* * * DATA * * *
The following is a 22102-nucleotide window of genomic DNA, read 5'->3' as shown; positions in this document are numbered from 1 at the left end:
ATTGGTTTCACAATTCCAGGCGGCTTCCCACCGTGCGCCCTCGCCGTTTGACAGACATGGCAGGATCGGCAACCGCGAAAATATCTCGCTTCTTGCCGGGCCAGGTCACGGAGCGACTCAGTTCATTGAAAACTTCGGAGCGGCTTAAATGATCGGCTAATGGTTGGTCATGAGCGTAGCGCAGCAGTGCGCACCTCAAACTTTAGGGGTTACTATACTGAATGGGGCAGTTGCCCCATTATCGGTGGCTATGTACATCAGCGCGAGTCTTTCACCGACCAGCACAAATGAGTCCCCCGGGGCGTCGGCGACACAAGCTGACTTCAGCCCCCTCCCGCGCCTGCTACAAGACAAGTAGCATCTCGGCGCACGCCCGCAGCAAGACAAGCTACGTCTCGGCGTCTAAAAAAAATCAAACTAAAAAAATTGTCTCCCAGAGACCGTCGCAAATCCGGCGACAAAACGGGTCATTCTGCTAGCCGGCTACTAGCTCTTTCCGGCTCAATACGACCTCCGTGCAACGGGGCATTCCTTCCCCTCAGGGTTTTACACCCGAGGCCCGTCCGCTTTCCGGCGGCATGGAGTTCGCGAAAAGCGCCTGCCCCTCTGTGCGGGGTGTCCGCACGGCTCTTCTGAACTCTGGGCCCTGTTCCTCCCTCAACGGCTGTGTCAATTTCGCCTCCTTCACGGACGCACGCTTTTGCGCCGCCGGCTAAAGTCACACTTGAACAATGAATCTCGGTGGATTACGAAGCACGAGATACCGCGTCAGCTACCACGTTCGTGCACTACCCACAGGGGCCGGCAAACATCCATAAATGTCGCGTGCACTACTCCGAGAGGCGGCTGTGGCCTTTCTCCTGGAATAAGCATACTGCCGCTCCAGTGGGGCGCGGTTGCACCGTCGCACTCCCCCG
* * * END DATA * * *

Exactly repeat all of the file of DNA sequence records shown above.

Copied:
The following is a 22102-nucleotide window of genomic DNA, read 5'->3' as shown; positions in this document are numbered from 1 at the left end:
ATTGGTTTCACAATTCCAGGCGGCTTCCCACCGTGCGCCCTCGCCGTTTGACAGACATGGCAGGATCGGCAACCGCGAAAATATCTCGCTTCTTGCCGGGCCAGGTCACGGAGCGACTCAGTTCATTGAAAACTTCGGAGCGGCTTAAATGATCGGCTAATGGTTGGTCATGAGCGTAGCGCAGCAGTGCGCACCTCAAACTTTAGGGGTTACTATACTGAATGGGGCAGTTGCCCCATTATCGGTGGCTATGTACATCAGCGCGAGTCTTTCACCGACCAGCACAAATGAGTCCCCCGGGGCGTCGGCGACACAAGCTGACTTCAGCCCCCTCCCGCGCCTGCTACAAGACAAGTAGCATCTCGGCGCACGCCCGCAGCAAGACAAGCTACGTCTCGGCGTCTAAAAAAAATCAAACTAAAAAAATTGTCTCCCAGAGACCGTCGCAAATCCGGCGACAAAACGGGTCATTCTGCTAGCCGGCTACTAGCTCTTTCCGGCTCAATACGACCTCCGTGCAACGGGGCATTCCTTCCCCTCAGGGTTTTACACCCGAGGCCCGTCCGCTTTCCGGCGGCATGGAGTTCGCGAAAAGCGCCTGCCCCTCTGTGCGGGGTGTCCGCACGGCTCTTCTGAACTCTGGGCCCTGTTCCTCCCTCAACGGCTGTGTCAATTTCGCCTCCTTCACGGACGCACGCTTTTGCGCCGCCGGCTAAAGTCACACTTGAACAATGAATCTCGGTGGATTACGAAGCACGAGATACCGCGTCAGCTACCACGTTCGTGCACTACCCACAGGGGCCGGCAAACATCCATAAATGTCGCGTGCACTACTCCGAGAGGCGGCTGTGGCCTTTCTCCTGGAATAAGCATACTGCCGCTCCAGTGGGGCGCGGTTGCACCGTCGCACTCCCCCG